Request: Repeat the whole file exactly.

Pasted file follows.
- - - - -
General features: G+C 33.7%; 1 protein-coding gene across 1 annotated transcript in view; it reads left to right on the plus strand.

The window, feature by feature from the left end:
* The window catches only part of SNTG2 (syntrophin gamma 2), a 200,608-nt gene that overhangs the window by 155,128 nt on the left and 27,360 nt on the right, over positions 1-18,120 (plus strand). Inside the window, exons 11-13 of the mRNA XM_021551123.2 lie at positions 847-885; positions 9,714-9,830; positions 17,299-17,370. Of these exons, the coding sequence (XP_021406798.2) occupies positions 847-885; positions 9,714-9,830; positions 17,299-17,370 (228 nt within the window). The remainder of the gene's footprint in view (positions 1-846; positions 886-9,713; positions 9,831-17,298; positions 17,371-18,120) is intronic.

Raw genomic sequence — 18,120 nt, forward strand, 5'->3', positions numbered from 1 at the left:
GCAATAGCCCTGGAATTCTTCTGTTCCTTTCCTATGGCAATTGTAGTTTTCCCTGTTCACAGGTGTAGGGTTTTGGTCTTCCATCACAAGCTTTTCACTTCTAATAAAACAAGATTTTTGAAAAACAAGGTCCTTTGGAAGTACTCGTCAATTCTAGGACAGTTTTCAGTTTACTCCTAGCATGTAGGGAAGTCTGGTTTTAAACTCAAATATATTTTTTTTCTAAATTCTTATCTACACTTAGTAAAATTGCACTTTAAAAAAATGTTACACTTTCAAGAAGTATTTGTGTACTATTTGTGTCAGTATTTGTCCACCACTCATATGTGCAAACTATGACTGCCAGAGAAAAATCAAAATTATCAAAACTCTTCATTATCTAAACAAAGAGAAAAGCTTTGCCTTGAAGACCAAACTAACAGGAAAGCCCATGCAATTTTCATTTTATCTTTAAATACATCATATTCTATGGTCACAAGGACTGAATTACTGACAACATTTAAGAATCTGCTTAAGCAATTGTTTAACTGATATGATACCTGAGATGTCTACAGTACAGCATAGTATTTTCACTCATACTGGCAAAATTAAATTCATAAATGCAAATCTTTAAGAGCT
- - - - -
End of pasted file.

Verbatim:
General features: G+C 33.7%; 1 protein-coding gene across 1 annotated transcript in view; it reads left to right on the plus strand.

The window, feature by feature from the left end:
* The window catches only part of SNTG2 (syntrophin gamma 2), a 200,608-nt gene that overhangs the window by 155,128 nt on the left and 27,360 nt on the right, over positions 1-18,120 (plus strand). Inside the window, exons 11-13 of the mRNA XM_021551123.2 lie at positions 847-885; positions 9,714-9,830; positions 17,299-17,370. Of these exons, the coding sequence (XP_021406798.2) occupies positions 847-885; positions 9,714-9,830; positions 17,299-17,370 (228 nt within the window). The remainder of the gene's footprint in view (positions 1-846; positions 886-9,713; positions 9,831-17,298; positions 17,371-18,120) is intronic.

Raw genomic sequence — 18,120 nt, forward strand, 5'->3', positions numbered from 1 at the left:
GCAATAGCCCTGGAATTCTTCTGTTCCTTTCCTATGGCAATTGTAGTTTTCCCTGTTCACAGGTGTAGGGTTTTGGTCTTCCATCACAAGCTTTTCACTTCTAATAAAACAAGATTTTTGAAAAACAAGGTCCTTTGGAAGTACTCGTCAATTCTAGGACAGTTTTCAGTTTACTCCTAGCATGTAGGGAAGTCTGGTTTTAAACTCAAATATATTTTTTTTCTAAATTCTTATCTACACTTAGTAAAATTGCACTTTAAAAAAATGTTACACTTTCAAGAAGTATTTGTGTACTATTTGTGTCAGTATTTGTCCACCACTCATATGTGCAAACTATGACTGCCAGAGAAAAATCAAAATTATCAAAACTCTTCATTATCTAAACAAAGAGAAAAGCTTTGCCTTGAAGACCAAACTAACAGGAAAGCCCATGCAATTTTCATTTTATCTTTAAATACATCATATTCTATGGTCACAAGGACTGAATTACTGACAACATTTAAGAATCTGCTTAAGCAATTGTTTAACTGATATGATACCTGAGATGTCTACAGTACAGCATAGTATTTTCACTCATACTGGCAAAATTAAATTCATAAATGCAAATCTTTAAGAGCT